A taping of O’Keefe’s subsequent court deposition reveals the massive fraudulence of their gotcha footage: ACORN’s employees had been manipulated with a backstory of abuse; O’Keefe was not dressed as a pimp as he had implied; and at least one ACORN employee was squeezing the two for information to turn over to the police. But the damage had been done. The sleazy sting played to the racialized criminalization of the poor, essential to the disciplinary logic of cutting social services. Nonetheless, shortly after the videos were released, Bertha Lewis, ACORN’s CEO, appeared on several cable news programs condemning the employees O’Keefe and his protégé had targeted. And to no good effect: the selling-out of her own colleagues did not contain the titular firestorm. Politicians, mainly Iowa’s racist congressman, Steve King—who once asked, “Where did any other sub-group of people contribute more to civilization?”lead the charge to defund ACORN. Barack Obama’s refusal to defend the organization—which registered millions to his coalition—days before signing the legislation was a final betrayal, sealing ACORN’s fate. And just like that, one more bulwark against the rising tide of disenfranchisement-as-electoral strategy had been abandoned.

One of the most confounding aspects of the documentary is how it depicts some of the key players in the smear: O’Keefe and King, the obvious villains, are shown to be half-cocked buffoons bumbling through a deposition and carrying around an actual acorn as a symbol of victory. Atlas and Pollard fail to portray them as much more than merry pranksters. The racism of their assault on ACORN, along with evidence of their links to the so-called alt-right, could have made the stakes of their white supremacist assault clearer.

Also questionable is the film’s choice of heroes. Bertha Lewis is shown as faultless in her rise through the ranks of ACORN, which lead to a break in the decades of hierarchy established by its white, funds-thieving, Ivy league old-guard: founder Wade Rathke, who stood in contrast to the organizations mostly poor and non-white base. But truly odd is the choice of Hannah Giles—who played a caricatured prostitute to O’Keefe’s cartoon pimp—as the film’s all-American anti-hero. Atlas and Pollard prefer to depict Giles as O’Keefe’s naive dupe or perverse prop rather than as a remorseless political assassin. With footage of her practicing jiu jitsu and paddle-surfing (alongside unnecessarily long cuts of her dressed in the infamous, skimpy street-walker costume)—her attractiveness and youth seem to receive particular attention—she ends up with more screen time than Lewis.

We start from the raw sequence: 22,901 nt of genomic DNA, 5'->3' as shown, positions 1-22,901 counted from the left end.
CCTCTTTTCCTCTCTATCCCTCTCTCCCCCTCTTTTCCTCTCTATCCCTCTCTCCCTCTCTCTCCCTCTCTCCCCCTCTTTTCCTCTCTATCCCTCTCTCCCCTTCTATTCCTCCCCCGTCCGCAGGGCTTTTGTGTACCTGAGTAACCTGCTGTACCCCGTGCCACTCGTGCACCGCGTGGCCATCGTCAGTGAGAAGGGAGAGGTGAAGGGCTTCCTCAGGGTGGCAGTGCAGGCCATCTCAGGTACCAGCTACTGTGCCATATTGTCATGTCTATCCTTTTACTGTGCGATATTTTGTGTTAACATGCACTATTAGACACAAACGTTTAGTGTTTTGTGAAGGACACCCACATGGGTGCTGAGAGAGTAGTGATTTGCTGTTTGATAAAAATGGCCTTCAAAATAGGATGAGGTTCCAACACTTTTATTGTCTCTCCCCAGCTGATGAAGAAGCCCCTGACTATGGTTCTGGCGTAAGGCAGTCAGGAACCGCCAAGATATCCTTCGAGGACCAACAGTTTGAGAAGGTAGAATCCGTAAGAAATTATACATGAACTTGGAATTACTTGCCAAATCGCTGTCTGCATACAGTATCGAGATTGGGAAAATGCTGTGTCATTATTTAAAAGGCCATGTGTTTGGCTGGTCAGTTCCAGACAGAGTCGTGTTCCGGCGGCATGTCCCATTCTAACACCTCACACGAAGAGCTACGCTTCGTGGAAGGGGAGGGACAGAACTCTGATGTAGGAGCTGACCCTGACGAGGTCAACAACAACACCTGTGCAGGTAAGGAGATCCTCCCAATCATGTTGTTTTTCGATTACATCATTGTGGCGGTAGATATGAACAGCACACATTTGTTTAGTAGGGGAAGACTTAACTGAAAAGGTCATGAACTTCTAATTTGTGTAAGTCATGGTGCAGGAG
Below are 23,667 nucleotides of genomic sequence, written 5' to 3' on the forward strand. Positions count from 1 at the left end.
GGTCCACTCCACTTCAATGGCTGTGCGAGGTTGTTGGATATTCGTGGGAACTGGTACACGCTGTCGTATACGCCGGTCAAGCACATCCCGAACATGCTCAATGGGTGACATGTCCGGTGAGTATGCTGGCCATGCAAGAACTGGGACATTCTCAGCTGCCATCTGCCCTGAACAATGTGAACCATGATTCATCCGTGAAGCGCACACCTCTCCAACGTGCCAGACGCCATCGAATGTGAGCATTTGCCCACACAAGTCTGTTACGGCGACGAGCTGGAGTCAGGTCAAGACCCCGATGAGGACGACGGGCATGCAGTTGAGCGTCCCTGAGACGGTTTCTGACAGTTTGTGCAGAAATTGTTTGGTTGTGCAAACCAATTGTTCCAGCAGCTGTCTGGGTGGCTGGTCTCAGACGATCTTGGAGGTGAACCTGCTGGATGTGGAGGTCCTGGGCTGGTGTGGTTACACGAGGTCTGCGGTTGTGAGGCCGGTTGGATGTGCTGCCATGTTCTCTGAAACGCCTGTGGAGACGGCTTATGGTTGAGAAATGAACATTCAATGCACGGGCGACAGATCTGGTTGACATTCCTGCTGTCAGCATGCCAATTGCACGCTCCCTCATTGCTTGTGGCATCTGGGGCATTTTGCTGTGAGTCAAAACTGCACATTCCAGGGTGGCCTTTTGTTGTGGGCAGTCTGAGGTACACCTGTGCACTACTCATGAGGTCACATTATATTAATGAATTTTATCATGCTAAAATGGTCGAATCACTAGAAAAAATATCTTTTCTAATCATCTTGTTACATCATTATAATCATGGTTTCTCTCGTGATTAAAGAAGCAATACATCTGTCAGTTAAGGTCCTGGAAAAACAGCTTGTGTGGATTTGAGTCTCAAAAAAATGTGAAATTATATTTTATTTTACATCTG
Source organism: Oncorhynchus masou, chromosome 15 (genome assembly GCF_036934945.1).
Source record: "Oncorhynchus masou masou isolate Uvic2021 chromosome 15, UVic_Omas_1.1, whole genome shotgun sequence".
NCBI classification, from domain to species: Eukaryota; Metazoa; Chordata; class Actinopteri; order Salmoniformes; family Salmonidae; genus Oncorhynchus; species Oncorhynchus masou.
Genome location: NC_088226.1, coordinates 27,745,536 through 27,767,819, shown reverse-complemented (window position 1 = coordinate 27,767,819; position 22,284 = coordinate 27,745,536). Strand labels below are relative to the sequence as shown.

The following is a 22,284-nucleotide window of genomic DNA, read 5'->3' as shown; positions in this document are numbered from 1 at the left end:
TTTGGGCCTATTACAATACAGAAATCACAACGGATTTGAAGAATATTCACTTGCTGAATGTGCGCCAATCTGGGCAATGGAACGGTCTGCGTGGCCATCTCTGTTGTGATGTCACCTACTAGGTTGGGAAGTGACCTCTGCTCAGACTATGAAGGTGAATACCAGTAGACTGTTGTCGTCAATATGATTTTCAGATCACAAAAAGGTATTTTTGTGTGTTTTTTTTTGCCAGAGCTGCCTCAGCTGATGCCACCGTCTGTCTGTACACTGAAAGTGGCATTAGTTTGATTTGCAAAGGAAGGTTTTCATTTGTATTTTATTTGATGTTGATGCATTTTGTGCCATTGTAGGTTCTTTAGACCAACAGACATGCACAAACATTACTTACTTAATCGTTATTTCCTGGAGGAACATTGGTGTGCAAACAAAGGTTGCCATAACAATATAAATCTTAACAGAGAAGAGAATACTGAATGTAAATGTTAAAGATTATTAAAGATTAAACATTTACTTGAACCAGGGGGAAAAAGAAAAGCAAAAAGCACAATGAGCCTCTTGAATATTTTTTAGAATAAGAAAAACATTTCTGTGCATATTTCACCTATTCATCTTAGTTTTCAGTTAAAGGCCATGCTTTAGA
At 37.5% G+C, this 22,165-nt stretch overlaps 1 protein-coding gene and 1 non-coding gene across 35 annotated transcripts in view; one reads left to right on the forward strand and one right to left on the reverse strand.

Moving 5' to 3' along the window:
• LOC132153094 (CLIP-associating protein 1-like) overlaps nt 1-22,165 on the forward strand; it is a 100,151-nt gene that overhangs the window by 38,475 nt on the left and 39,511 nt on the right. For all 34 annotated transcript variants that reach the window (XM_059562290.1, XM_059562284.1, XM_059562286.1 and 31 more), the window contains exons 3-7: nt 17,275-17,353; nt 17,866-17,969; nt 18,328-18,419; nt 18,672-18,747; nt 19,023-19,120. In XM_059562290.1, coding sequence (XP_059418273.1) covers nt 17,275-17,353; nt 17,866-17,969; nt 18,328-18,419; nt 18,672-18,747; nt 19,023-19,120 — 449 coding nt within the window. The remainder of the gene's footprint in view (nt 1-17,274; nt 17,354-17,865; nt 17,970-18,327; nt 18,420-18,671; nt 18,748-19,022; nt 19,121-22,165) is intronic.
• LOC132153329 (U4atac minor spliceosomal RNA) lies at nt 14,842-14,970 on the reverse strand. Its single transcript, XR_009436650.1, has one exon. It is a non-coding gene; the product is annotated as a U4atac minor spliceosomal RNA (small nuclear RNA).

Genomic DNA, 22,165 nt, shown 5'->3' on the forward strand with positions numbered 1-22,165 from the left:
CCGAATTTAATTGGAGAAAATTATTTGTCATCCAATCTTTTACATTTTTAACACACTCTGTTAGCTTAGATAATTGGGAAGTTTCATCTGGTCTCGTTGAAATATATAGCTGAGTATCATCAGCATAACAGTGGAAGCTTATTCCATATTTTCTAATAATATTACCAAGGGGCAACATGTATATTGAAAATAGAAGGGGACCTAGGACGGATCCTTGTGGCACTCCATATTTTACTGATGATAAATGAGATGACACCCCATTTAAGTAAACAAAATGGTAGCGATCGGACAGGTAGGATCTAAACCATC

ACORN should not be remembered merely as an instrument of compromise; there hasn’t been a comparable organ of working class power in the United States at least since the pre-war labor movement.

For the film’s highly orchestrated and frankly far too smarmy climax, the directors arranged for Lewis and Giles to meet on the steps of the Lincoln Memorial. When Lewis fishes for an apology, Giles responds that she only regrets not going further by following up the initial prostitution pantomime to find corruption at the highest levels of ACORN. Lewis promises that she would not have found anything. She only becomes angry when Giles reveals she doesn’t vote.

Unmentioned in the film is Lewis’s track record of political endorsements and campaigns, which to many seem to grate against the interests of her base. The Clintons, despite their welfare-gutting, mass-incarcerating, ACORN-suing legacy, still received Lewis’s support over Sanders in 2016 (even though Sanders, favored by her Working Families Party by a wide margin, was one of only seven Democratic senators to vote against defunding ACORN). New Yorkers who remember her cash-grab capitulation to Bruce Ratner on the Atlantic Yards project might doubt the film’s case for Lewis’s purity as well, further strengthening Giles’s journalistic pretense that ACORN’s corruption didn’t end with Rathke.

At the same time ACORN should not be remembered merely as an instrument of compromise; there hasn’t been a comparable organ of working class power in the United States at least since the pre-war labor movement. The filmmakers stage a strong case for the ACORN model, but don’t attempt to reconcile the futility of their service to a political party so quick to pawn away its efforts. For a more intriguing conclusion, the film would have to concede that the Democratic coalition has crumbled, with considerable help from the Democrats themselves, and ask if there’s a new way to remobilize that base.

Maybe it could have gone like this: with the recent Supreme Court decision in Janus v. AFSCME gutting public sector unions, some have speculated that the wildcat teacher’s strikes in right-to-work states could be a vision of a future labor movement. If the model of workers taking action through grassroots networks outside of their immobilized union structures could apply to the ex-constituents of ACORN, the unsung heroes of the film, they may create a way to circumvent the drama of their leadership and the Democratic Party’s permanently ineffective strategy of damage control.